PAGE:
INF 1300
Christianity and Islam, Europe, and the East (4.5 credits)

An introduction to Christianity and Islam that explores their place in Western civilization. What is Christianity? What is Islam? How do both interpret their biblical predecessors and incorporate classical thought? Can Christianity find common ground with Islam? How do these religions relate to the European identity? What is revealed about Christians, Muslims, and Asiatic peoples through their encounters?

INF 1310
Mortality and Meaning in Art and Music (3 credits)

This seminar explores the relationship between mortality and meaning through the study of works of art from different historical periods and cultures and in various genres and media, including painting, sculpture, and music. Does death negate the meaning of a human life? Or can mortality and death give life meaning?

Natural Sciences, Mathematics and Technology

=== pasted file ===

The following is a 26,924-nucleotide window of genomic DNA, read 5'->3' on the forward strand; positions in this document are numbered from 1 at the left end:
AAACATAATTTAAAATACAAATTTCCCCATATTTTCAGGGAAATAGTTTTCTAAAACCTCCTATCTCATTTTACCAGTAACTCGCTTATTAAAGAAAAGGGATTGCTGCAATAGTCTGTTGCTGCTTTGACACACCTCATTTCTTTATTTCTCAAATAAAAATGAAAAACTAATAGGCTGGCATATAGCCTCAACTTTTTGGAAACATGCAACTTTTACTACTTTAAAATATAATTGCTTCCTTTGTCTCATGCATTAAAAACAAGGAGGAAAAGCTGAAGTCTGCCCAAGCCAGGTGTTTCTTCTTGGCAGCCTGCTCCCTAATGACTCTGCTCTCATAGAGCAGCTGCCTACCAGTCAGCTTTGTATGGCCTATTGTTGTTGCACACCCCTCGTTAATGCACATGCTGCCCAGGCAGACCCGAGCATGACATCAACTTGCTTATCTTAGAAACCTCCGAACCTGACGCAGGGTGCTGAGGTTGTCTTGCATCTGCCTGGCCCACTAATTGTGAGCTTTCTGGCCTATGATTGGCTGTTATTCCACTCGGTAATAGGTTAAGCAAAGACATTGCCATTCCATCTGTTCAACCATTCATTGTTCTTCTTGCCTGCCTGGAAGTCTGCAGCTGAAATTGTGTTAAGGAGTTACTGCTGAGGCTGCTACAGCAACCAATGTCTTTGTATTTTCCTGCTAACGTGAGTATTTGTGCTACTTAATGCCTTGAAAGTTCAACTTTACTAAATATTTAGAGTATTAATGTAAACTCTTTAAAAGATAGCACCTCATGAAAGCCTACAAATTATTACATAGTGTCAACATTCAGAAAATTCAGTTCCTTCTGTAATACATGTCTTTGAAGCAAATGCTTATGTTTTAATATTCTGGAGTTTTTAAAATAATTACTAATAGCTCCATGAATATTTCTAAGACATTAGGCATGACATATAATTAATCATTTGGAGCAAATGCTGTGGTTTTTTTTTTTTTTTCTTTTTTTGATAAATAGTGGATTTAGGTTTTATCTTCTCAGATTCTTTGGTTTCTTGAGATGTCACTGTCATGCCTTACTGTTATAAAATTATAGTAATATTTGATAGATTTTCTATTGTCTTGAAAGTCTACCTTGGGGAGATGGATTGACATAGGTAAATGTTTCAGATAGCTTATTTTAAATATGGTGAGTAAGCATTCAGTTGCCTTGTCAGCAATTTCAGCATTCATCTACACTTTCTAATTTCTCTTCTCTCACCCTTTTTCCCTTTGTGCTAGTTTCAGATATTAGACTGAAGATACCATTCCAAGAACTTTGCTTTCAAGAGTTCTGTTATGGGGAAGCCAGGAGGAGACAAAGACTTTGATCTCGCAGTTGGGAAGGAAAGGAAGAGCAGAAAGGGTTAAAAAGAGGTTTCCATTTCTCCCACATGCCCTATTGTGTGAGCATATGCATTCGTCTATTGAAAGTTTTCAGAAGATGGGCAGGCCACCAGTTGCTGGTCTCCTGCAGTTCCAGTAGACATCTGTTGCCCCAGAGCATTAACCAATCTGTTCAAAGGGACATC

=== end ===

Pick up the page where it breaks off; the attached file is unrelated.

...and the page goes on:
inf 1120
Knowing, Doing, Making, Wisdom (4.5 credits)

This seminar examines the nature and limits of knowledge and the relationship between knowledge and wisdom. Guiding questions include: What is knowledge? What are its sources, modes, objects, and methods? How is knowledge manifested in doing and making? How is it acquired, preserved, and transmitted? What are the limits of our knowledge? Is some knowledge ineffable? How does knowledge differ from wisdom?

INF 1130
Quantitative Reasoning I (3 credits)

The first of a two-course sequence in quantitative reasoning. Topics include interpretation of graphical information, functional notation, patterns, mathematical problem formulation. Throughout the course examples will be drawn from a variety of fields including physics, biology, and economics; there will be particular emphasis on the laws of nature and analogies among them.

INF 1220
Quantitative Reasoning II (3 credits)